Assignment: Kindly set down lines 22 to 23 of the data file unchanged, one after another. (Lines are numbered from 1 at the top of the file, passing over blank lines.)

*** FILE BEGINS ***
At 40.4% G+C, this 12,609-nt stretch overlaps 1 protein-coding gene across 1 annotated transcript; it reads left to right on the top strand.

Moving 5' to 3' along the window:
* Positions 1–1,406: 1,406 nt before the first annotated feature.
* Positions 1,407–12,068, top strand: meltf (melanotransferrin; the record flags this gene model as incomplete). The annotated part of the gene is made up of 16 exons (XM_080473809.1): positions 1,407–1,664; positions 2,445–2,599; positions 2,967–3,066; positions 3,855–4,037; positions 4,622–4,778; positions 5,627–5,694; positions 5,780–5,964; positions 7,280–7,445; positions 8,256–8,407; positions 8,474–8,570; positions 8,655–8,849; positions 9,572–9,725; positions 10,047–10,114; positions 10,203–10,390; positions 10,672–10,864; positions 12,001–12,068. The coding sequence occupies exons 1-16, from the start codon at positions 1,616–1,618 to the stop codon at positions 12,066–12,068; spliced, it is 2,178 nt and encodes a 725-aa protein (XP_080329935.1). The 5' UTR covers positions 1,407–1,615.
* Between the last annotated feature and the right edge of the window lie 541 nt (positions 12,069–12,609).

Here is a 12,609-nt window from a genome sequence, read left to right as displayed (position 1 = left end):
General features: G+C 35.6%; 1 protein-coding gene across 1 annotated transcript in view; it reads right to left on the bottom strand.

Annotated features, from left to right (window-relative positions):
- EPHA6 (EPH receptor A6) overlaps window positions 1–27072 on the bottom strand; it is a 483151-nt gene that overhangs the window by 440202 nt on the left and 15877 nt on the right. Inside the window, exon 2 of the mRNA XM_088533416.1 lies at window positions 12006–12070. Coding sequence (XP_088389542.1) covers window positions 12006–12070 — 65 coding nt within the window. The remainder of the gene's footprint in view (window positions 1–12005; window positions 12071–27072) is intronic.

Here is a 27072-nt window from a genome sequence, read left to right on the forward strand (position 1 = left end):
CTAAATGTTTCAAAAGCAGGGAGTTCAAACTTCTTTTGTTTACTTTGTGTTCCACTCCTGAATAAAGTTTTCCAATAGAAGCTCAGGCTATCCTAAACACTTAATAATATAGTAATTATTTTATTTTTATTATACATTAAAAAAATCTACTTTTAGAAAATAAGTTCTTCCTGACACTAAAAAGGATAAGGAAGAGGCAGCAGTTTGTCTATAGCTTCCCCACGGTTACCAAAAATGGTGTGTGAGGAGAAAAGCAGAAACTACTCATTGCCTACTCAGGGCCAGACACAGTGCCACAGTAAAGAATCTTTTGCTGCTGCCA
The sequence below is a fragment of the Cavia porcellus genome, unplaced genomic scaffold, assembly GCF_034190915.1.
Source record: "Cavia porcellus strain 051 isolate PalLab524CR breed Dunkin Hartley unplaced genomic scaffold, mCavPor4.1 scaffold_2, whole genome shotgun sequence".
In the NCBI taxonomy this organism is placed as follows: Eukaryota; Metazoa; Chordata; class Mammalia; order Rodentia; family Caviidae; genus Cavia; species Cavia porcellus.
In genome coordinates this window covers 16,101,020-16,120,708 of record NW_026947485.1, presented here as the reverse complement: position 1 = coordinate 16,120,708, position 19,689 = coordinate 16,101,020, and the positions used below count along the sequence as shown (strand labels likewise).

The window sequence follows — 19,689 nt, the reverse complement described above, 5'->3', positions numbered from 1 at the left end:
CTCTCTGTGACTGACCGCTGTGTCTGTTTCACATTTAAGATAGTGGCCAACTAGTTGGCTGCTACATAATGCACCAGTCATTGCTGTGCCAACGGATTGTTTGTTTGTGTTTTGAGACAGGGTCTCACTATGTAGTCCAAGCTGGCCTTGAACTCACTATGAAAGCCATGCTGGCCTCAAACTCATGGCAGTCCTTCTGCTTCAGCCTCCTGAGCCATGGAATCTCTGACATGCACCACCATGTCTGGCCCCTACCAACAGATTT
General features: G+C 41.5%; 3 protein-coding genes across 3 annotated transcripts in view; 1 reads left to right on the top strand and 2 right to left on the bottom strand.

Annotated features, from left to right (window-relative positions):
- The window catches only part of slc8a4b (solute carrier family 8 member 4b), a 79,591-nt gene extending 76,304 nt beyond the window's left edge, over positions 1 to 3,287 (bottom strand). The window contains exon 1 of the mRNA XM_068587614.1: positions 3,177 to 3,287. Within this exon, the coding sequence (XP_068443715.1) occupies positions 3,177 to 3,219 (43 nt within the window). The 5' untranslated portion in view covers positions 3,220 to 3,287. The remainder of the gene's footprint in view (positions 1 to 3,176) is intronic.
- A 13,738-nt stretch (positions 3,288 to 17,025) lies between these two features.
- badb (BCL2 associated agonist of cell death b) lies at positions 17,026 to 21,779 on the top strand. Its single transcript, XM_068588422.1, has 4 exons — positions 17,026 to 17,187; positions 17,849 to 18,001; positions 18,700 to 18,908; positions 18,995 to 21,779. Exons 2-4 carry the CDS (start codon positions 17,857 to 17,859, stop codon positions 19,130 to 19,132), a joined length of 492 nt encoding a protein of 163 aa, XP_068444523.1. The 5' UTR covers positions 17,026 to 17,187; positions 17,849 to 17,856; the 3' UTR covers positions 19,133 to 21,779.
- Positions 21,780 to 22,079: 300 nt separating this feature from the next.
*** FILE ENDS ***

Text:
- badb (BCL2 associated agonist of cell death b) lies at positions 17,026 to 21,779 on the top strand. Its single transcript, XM_068588422.1, has 4 exons — positions 17,026 to 17,187; positions 17,849 to 18,001; positions 18,700 to 18,908; positions 18,995 to 21,779. Exons 2-4 carry the CDS (start codon positions 17,857 to 17,859, stop codon positions 19,130 to 19,132), a joined length of 492 nt encoding a protein of 163 aa, XP_068444523.1. The 5' UTR covers positions 17,026 to 17,187; positions 17,849 to 17,856; the 3' UTR covers positions 19,133 to 21,779.
- Positions 21,780 to 22,079: 300 nt separating this feature from the next.